The king, however, was not so strong as he thought. He imagined he had conquered himself, and went to take leave of Raguel. But the beautiful Jewess had no idea of letting him off so easily. Decked in her most captivating attire, she came out to meet him, and with her graces and tears succeeded so well in undermining his determination, that his promise was forgotten; and, like the phoenix from its ashes, Raguel rose more powerful than ever, and more dangerous too, for now a struggle had begun between her and the people--one or the other must be vanquished.
Infatuated by her entreaties, the king went so far as to place her on the throne. The indignation of the Castilians at seeing a low-born Jewess on the ancient seat of their monarchs, can scarcely be conceived; but it overflowed all bounds, when decree after decree went forth, heaping taxes on the Christian population and exemptions on the Jews--when proscriptions and executions of the highest in the land were threatened, and the noble García himself was sent into exile.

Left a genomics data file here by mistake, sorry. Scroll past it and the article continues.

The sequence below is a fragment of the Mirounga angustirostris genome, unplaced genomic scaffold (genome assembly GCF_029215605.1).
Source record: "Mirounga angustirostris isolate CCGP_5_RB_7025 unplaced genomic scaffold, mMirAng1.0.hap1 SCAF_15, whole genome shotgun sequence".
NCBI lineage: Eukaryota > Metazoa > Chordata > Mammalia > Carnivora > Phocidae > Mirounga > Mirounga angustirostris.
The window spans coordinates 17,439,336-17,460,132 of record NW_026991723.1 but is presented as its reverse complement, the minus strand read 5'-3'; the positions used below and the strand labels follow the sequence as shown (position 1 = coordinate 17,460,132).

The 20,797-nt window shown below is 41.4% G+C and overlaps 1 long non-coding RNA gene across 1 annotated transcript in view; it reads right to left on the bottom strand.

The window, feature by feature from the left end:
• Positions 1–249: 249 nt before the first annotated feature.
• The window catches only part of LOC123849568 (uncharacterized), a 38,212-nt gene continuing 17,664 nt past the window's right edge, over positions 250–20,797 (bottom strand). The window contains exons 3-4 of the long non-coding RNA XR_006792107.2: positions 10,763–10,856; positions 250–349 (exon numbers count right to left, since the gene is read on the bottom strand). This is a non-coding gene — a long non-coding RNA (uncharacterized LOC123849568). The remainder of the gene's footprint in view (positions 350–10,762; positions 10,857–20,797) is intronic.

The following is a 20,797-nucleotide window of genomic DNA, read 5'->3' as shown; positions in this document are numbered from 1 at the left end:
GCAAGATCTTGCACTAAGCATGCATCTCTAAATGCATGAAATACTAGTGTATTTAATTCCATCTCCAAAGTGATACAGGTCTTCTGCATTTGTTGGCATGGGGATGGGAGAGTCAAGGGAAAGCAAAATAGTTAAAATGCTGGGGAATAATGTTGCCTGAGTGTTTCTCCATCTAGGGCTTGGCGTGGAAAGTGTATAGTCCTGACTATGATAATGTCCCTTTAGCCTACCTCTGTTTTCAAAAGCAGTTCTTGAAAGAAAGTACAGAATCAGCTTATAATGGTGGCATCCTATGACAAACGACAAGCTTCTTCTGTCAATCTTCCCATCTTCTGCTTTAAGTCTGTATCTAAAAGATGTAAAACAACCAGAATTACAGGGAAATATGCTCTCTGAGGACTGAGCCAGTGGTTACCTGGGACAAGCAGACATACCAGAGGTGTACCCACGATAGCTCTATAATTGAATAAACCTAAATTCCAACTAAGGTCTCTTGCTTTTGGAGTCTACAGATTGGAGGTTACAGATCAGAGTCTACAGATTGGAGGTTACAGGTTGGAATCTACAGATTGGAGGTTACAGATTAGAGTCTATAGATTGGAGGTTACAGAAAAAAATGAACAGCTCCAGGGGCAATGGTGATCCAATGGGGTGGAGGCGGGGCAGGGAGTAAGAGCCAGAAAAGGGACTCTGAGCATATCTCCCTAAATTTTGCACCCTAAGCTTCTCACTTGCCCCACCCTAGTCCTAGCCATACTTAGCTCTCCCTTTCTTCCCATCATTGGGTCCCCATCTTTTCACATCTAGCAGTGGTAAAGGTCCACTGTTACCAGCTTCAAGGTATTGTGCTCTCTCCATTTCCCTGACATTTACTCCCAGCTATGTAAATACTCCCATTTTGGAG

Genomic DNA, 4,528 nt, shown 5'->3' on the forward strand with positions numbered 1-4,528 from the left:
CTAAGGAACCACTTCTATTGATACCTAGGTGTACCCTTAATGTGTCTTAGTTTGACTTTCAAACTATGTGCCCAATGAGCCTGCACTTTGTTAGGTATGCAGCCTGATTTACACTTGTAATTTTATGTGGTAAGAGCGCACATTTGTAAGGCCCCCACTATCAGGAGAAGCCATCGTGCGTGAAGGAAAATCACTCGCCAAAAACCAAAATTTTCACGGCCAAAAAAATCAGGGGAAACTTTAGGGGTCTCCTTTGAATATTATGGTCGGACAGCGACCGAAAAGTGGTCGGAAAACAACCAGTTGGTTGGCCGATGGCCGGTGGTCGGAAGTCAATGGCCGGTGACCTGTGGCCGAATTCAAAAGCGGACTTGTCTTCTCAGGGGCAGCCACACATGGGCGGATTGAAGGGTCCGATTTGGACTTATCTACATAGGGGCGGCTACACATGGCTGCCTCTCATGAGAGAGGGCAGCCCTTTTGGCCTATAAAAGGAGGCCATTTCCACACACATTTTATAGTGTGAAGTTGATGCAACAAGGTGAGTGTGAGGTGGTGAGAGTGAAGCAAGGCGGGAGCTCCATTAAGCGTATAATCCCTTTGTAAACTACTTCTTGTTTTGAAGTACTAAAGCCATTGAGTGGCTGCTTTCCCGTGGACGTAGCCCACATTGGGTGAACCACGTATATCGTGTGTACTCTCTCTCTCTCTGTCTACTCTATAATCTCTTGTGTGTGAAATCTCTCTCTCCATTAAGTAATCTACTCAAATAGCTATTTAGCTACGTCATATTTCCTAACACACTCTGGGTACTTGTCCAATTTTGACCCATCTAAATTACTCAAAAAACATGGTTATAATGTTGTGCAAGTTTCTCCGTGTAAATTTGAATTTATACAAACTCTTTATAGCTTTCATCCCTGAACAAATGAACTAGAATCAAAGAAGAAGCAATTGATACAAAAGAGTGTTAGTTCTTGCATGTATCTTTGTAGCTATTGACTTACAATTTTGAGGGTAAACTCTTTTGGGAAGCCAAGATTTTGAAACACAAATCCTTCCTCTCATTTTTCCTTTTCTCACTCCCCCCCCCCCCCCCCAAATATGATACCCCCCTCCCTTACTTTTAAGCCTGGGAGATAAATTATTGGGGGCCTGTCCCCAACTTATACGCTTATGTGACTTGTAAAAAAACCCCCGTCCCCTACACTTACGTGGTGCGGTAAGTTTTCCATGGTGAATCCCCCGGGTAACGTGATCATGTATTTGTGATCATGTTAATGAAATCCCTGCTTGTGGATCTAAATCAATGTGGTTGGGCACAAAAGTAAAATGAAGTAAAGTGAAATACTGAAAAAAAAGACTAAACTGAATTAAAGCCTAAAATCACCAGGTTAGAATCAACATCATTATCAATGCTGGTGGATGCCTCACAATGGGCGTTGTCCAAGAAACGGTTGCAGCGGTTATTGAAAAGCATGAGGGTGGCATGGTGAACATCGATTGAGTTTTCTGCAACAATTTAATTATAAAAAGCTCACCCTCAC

In this last step Raguel had outwitted herself. García gone, there was no one to act as moderator of the people. They rose in mass and stormed the palace; assembling in the basilica, they solemnly pronounced her worthy of death as an enemy of their king and country, and with desperate resolve drew their swords and turned to execute their award on the spot.
The king was absent on a hunting expedition; but García, who had heard of the new rising of the people, risked his life by infringing the sentence of banishment in order to save the life of his persecutor.